By: Megan Makuck, Fall 2017 IAC Student Intern
Once upon a time, there was a girl named Goldilocks. She went for a walk through the stock market. Pretty soon, she came upon a financial institution. She knocked and, when no one answered, she walked right in.
In the conference room, there were three different investment portfolios. Goldilocks was hungry to invest. She looked at the risk-levels of each portfolio. After looking through the first portfolio, she exclaimed, “This portfolio is way too risky for me!”
So, she looked through the second portfolio.
“This portfolio is way too conservative for me,” she said.
So, she looked at the last portfolio.
“Ahhh, this risk-level is just right for me,” she said happily.
After she looked through the risk-levels of each portfolio, she looked at the time horizons of the three. Goldilocks looked at the first portfolio.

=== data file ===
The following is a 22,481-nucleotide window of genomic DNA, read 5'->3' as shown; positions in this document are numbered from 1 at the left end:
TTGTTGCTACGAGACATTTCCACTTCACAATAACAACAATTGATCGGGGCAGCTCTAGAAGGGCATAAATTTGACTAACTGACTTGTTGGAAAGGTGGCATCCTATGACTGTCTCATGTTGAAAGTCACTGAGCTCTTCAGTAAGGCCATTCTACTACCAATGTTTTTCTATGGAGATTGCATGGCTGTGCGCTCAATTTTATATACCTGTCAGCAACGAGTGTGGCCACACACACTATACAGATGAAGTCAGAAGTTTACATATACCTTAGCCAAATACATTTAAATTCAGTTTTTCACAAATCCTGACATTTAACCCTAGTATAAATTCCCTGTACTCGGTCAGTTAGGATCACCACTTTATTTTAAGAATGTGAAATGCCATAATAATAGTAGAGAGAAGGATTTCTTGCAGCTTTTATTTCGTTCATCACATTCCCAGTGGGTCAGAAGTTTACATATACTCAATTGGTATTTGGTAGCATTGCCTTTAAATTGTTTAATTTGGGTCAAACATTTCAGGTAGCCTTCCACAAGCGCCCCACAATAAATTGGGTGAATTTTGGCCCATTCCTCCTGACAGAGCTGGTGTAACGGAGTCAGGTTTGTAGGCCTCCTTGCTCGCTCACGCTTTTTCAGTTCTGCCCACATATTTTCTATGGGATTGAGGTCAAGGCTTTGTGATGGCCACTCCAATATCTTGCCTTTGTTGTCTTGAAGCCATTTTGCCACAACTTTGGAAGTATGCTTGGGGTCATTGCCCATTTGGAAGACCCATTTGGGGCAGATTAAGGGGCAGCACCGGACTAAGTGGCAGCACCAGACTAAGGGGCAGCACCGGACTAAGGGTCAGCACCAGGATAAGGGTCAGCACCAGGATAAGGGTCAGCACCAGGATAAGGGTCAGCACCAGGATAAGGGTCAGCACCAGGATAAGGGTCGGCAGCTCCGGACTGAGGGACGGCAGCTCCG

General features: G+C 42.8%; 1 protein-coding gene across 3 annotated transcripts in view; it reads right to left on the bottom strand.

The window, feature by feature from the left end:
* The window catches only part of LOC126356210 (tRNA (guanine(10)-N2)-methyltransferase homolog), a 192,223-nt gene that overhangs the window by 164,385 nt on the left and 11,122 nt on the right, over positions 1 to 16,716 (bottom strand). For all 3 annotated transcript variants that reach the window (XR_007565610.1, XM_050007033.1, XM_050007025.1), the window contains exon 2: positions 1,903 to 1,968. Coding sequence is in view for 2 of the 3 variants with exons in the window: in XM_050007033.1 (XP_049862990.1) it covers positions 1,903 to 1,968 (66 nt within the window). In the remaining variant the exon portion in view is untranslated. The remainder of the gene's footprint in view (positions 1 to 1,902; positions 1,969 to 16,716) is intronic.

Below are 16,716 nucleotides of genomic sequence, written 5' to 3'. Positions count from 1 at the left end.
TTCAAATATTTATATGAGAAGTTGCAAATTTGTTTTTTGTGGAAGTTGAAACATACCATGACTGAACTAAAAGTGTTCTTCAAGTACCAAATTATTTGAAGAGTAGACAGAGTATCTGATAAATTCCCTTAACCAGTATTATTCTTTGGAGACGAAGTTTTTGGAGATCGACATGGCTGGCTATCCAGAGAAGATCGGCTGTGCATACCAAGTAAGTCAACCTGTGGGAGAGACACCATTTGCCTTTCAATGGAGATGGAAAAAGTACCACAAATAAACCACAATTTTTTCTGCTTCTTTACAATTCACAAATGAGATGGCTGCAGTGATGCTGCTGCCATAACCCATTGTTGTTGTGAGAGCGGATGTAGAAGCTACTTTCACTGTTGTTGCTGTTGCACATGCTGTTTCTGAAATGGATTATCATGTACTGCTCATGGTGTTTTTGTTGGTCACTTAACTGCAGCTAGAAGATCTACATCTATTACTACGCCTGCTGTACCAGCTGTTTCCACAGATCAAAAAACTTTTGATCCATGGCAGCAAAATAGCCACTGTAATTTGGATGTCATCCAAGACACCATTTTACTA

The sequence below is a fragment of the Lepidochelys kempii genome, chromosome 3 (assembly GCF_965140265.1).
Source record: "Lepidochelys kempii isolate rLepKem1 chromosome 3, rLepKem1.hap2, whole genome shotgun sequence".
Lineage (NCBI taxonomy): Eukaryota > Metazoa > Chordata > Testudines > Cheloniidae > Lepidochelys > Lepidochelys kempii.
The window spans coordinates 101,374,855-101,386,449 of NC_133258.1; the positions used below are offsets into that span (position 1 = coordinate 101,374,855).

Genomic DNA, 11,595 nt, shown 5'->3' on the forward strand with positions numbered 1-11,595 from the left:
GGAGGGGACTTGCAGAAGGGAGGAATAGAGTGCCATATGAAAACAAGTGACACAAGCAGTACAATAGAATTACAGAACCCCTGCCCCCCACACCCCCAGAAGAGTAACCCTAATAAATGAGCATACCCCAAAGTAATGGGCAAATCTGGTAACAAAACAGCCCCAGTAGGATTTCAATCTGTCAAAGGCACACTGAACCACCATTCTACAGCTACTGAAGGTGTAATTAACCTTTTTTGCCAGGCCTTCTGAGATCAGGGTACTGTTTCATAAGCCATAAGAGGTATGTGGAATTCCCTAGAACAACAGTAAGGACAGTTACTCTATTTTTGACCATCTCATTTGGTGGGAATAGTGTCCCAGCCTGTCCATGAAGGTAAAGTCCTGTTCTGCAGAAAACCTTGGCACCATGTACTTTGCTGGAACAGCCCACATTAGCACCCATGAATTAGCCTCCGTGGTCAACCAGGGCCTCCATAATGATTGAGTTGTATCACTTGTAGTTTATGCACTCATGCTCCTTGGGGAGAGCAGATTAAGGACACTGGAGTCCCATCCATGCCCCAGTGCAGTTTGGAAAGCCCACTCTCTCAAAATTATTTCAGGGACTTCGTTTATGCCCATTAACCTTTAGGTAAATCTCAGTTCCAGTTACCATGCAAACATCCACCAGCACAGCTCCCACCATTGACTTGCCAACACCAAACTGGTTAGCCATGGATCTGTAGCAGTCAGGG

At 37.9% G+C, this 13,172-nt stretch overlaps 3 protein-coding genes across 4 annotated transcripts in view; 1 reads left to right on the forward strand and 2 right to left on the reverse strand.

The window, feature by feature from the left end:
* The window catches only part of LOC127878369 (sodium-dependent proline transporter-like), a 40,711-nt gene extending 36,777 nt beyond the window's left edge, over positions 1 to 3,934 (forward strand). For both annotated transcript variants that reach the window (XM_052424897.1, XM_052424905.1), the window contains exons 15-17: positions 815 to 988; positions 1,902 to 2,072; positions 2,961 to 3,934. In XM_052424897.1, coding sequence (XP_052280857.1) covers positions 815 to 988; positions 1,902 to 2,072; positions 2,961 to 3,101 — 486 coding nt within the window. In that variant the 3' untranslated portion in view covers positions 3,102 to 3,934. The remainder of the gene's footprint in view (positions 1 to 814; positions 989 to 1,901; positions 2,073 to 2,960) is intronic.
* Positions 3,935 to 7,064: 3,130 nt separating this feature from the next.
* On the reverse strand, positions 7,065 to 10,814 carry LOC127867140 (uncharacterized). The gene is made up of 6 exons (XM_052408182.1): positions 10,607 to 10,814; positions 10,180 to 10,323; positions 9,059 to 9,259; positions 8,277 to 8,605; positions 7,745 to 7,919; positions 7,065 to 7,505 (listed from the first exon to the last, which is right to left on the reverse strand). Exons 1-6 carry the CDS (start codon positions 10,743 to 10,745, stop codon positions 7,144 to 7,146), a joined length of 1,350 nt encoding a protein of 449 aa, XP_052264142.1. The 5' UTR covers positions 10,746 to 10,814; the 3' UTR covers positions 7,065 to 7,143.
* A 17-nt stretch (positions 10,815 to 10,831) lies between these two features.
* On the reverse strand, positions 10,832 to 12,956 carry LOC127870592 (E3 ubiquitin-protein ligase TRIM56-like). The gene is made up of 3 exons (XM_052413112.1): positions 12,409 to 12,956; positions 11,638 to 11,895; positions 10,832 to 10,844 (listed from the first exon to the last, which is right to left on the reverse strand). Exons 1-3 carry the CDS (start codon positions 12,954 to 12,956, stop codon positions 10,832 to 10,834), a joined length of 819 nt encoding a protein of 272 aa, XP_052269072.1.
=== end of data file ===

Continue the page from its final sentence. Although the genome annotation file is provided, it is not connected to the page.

“This portfolio is way too short-term for me!” she exclaimed.
So she looked through the second portfolio.
“This portfolio is way too long-term for me!” she whined.
So she tried the last portfolio.
“Ahhh this time-horizon is just right for me,” she sighed.
By this time, Goldilocks was very tired, so she spent a little while longer looking through the portfolio objectives.
She looked at the first portfolio, which focused too much on generating income. She turned to the second portfolio, which focused too much on preserving wealth. She examined the third portfolio.
“Ahhh, this investment objective is just right for me,” she stated relieved.
Goldilocks was so tired from looking through the portfolios that she fell asleep in the chair. As she was sleeping, the three investors re-entered the conference room.
“Someone’s been looking at my portfolio’s risk-level!” the first investor exclaimed.
“Someone’s been looking at my portfolio’s time horizon!” shouted the second investor.
“Someone’s been looking at my portfolio’s objectives!” declared the third investor.
Just as they began to look around the conference room, Goldilocks woke up. She screamed, ran out of the office, and never returned.
Moral: It is important that your investment portfolio matches your own custom needs and objectives. FINRA explains what investors need to know about their investment profiles.